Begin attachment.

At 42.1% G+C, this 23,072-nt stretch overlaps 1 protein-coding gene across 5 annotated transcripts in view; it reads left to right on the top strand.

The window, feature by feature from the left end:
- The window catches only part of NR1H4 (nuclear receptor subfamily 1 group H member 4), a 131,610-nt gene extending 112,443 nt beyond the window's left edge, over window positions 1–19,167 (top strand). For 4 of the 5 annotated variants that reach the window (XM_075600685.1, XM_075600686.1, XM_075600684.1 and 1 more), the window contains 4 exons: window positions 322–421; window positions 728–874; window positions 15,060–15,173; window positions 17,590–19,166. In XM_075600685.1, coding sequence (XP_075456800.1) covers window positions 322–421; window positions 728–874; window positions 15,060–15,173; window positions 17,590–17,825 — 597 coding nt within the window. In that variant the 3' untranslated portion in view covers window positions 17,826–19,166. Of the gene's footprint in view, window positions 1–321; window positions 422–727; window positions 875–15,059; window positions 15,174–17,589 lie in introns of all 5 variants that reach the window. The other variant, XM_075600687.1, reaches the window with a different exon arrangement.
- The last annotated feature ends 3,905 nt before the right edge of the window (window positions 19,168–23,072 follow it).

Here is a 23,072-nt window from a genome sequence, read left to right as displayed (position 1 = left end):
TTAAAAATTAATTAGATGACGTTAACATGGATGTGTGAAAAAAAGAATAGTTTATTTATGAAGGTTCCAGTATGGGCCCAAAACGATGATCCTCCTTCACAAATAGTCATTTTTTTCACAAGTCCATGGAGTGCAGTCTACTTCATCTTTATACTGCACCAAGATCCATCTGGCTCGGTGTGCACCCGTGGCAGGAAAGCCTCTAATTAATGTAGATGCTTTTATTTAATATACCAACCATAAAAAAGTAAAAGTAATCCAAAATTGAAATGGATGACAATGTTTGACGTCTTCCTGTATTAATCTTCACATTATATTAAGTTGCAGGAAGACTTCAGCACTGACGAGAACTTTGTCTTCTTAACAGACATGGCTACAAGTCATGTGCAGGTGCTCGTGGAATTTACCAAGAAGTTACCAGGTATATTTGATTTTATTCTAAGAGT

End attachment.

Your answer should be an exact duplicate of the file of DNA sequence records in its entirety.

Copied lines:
At 42.1% G+C, this 23,072-nt stretch overlaps 1 protein-coding gene across 5 annotated transcripts in view; it reads left to right on the top strand.

The window, feature by feature from the left end:
- The window catches only part of NR1H4 (nuclear receptor subfamily 1 group H member 4), a 131,610-nt gene extending 112,443 nt beyond the window's left edge, over window positions 1–19,167 (top strand). For 4 of the 5 annotated variants that reach the window (XM_075600685.1, XM_075600686.1, XM_075600684.1 and 1 more), the window contains 4 exons: window positions 322–421; window positions 728–874; window positions 15,060–15,173; window positions 17,590–19,166. In XM_075600685.1, coding sequence (XP_075456800.1) covers window positions 322–421; window positions 728–874; window positions 15,060–15,173; window positions 17,590–17,825 — 597 coding nt within the window. In that variant the 3' untranslated portion in view covers window positions 17,826–19,166. Of the gene's footprint in view, window positions 1–321; window positions 422–727; window positions 875–15,059; window positions 15,174–17,589 lie in introns of all 5 variants that reach the window. The other variant, XM_075600687.1, reaches the window with a different exon arrangement.
- The last annotated feature ends 3,905 nt before the right edge of the window (window positions 19,168–23,072 follow it).

Here is a 23,072-nt window from a genome sequence, read left to right as displayed (position 1 = left end):
TTAAAAATTAATTAGATGACGTTAACATGGATGTGTGAAAAAAAGAATAGTTTATTTATGAAGGTTCCAGTATGGGCCCAAAACGATGATCCTCCTTCACAAATAGTCATTTTTTTCACAAGTCCATGGAGTGCAGTCTACTTCATCTTTATACTGCACCAAGATCCATCTGGCTCGGTGTGCACCCGTGGCAGGAAAGCCTCTAATTAATGTAGATGCTTTTATTTAATATACCAACCATAAAAAAGTAAAAGTAATCCAAAATTGAAATGGATGACAATGTTTGACGTCTTCCTGTATTAATCTTCACATTATATTAAGTTGCAGGAAGACTTCAGCACTGACGAGAACTTTGTCTTCTTAACAGACATGGCTACAAGTCATGTGCAGGTGCTCGTGGAATTTACCAAGAAGTTACCAGGTATATTTGATTTTATTCTAAGAGT